You might start by lying down with him in the bed he will sleep in for naps, or on the floor, etc. – wherever he will be sleeping. Don’t insist that he sleep in the crib if he doesn’t want to. Your goal at this point it to get him comfortable enough and secure enough to go to sleep on his own. You don’t want that made more difficult by any fears of being alone in his crib.
After he is okay with nursing to sleep in this way, you might try nursing him till he’s almost asleep; eyes closed, heavy breathing but not completely out. Then transition to nursing just till he is relaxed and settled from all the activity prior to the nursing session. When he has done well with you leaving after only nursing this long, then you can try to transition him to going to sleep entirely on his own. You might offer him a favorite toy, book, etc. Give him a kiss and a hug and tell him “night night” in a way that is upbeat and positive. Try to have naptime and bedtime at the same time every day with a routine that he can begin to recognize and expect. For example, have naptime every day after lunchtime or have bedtime every night after snack or bathtime. That way he knows what to expect. You might even remind him that naptime or bedtime are coming and talk excitedly about it. For an older baby or toddler, ask him what he would like to take to bed with him; talk about the place he will sleep, how neat it is, etc. Allow him to have the light on if he wishes or the door open or whatever he wants in the bed with him – don’t fight him on the little things.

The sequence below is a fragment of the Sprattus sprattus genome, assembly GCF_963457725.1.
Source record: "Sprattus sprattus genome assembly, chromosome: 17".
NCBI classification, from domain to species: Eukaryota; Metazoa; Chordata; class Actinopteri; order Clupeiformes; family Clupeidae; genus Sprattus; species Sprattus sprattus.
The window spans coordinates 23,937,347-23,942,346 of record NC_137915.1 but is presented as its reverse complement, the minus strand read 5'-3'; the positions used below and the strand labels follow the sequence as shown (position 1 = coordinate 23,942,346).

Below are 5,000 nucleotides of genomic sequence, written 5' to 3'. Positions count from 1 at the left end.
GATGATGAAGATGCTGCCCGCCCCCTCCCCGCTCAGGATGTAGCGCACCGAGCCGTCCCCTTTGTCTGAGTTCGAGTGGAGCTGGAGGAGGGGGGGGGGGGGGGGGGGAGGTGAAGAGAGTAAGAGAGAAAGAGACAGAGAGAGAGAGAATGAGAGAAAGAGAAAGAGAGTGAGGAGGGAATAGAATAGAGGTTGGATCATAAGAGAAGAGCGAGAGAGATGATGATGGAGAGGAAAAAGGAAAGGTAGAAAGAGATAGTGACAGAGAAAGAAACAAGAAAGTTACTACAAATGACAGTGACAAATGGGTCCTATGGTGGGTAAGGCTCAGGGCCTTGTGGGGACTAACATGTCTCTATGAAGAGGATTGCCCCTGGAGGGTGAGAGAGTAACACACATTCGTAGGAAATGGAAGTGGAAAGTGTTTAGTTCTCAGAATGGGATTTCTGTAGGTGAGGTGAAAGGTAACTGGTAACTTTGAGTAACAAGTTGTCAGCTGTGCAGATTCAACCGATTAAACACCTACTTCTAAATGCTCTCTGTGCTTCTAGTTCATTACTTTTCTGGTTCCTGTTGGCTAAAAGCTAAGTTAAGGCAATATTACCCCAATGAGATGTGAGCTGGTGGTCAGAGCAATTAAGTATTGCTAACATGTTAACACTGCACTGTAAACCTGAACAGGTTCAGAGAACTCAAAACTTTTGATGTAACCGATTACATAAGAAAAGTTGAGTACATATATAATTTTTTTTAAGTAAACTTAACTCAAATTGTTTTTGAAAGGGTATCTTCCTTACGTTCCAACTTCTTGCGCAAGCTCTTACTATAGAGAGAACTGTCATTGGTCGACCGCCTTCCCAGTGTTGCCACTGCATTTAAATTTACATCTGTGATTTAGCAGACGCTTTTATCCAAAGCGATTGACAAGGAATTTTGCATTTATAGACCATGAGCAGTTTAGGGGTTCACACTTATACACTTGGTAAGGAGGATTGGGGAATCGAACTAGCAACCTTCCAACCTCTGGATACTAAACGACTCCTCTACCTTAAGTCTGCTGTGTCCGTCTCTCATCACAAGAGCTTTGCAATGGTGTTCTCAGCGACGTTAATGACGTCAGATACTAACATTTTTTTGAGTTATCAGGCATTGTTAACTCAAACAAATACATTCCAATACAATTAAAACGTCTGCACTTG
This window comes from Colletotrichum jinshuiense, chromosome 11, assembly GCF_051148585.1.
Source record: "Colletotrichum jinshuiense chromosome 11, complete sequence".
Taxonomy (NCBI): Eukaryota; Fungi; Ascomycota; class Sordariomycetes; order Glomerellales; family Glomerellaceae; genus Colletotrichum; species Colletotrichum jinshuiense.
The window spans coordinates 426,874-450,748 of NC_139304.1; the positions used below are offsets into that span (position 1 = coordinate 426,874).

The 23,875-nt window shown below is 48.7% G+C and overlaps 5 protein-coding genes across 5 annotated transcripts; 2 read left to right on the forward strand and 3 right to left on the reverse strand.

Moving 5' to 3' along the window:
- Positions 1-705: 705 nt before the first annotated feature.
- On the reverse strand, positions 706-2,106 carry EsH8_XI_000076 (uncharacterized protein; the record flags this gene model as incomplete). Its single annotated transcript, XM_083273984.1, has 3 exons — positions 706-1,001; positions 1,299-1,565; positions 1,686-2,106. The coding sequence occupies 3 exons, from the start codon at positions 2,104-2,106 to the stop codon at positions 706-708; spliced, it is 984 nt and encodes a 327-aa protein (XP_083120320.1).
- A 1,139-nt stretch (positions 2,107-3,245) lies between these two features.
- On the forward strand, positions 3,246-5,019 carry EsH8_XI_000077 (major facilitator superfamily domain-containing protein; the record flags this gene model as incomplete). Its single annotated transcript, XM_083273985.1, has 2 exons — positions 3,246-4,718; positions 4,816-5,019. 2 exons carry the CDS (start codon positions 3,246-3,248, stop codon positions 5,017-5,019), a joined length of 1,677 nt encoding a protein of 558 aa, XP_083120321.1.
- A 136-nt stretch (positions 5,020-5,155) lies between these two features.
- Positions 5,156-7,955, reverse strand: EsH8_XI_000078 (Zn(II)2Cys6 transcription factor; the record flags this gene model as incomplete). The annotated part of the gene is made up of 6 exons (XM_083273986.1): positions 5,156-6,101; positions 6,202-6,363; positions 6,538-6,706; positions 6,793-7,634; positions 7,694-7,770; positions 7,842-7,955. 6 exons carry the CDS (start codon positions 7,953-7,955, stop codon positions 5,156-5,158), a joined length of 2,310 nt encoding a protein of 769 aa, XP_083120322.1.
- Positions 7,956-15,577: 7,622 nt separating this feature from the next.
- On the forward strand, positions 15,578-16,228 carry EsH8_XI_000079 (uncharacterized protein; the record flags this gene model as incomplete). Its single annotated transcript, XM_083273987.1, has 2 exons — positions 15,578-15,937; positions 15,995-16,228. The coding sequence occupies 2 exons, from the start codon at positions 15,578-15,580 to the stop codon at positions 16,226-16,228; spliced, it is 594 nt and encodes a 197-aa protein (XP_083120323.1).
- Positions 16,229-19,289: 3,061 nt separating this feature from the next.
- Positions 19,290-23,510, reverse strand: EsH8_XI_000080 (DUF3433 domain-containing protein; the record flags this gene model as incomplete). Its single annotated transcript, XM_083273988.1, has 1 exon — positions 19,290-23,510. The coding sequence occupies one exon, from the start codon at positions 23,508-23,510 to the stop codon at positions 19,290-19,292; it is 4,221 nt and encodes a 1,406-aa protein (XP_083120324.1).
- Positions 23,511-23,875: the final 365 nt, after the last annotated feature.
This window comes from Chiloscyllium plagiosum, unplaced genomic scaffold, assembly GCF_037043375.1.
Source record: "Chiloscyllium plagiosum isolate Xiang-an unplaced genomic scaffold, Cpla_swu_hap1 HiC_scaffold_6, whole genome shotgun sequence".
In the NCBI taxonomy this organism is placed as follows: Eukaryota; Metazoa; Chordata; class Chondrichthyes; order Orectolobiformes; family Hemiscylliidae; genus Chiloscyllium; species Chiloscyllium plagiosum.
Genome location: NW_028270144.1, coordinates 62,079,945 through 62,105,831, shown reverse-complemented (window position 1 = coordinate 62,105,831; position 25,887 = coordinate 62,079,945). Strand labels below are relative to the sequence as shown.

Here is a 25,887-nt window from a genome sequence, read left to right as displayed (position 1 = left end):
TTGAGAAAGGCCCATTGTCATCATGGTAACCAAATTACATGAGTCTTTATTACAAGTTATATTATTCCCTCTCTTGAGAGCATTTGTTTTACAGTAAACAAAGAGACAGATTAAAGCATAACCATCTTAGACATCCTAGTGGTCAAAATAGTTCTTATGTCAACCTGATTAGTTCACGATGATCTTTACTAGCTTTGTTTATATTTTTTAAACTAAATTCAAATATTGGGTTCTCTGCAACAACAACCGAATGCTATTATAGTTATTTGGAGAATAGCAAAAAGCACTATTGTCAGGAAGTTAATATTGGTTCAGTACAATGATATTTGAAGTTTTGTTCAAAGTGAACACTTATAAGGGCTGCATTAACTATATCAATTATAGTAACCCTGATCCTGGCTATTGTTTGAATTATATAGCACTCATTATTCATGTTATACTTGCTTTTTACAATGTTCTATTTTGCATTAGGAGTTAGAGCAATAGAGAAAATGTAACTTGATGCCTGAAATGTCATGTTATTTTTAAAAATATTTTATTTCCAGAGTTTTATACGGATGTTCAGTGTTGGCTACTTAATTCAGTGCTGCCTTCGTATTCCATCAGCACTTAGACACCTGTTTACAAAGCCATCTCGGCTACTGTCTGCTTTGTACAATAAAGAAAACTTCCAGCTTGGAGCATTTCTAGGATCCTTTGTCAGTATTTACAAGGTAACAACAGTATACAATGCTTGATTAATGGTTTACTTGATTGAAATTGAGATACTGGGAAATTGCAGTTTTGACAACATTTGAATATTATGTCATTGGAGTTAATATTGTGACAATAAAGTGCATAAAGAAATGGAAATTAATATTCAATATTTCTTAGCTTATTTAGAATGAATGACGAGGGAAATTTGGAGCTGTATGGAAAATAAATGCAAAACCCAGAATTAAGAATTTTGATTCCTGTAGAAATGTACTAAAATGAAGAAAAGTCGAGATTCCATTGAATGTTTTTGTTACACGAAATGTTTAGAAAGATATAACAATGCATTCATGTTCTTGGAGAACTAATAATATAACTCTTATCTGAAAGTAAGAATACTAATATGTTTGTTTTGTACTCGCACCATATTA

Again, your goal is to get him to a comfortable enough place that he feels secure enough to go to sleep without nursing and by himself.
My baby sometimes nurses for comfort, when he’s obviously not hungry.
Is this a problem?
Comfort nursing is normal. If baby were not comfort nursing he would need to be sucking on his hands or on a pacifier. The breast was the first pacifier and the one that all others are modeled after, so don’t be afraid to allow baby to use it in this way. There are studies that show that comfort nursing is healthy for your child, too. All babies need to suck – some more than others. It ensures that they survive. If your baby seems to be comfort nursing *all the time* and this is more than you can handle, keep in mind that this will probably ease some as time goes by. In the meantime, you may find that carrying baby in a sling or a carrier on your body will lessen his need to comfort nurse so much. He may just need to be close to you at times and seeks out nursing as a way to do that.
Comfort nursing serves a purpose, too. Studies seem to indicate that this type of sucking overall decreases a baby’s heart rate and lets him relax. It seems to have a very positive effect on his whole physical and emotional well-being. Don’t be afraid to allow this type of nursing. Breastfeeding is more than just imparting fluids and nourishment. It’s a way to nurture your child as well.
My baby wants to comfort nurse the entire time he’s napping!
How can I slip away without waking baby?
It’s really not unusual for babies to wish to nurse while napping. They do grow out of it eventually. There are a couple of things that you could try to help you to slip away.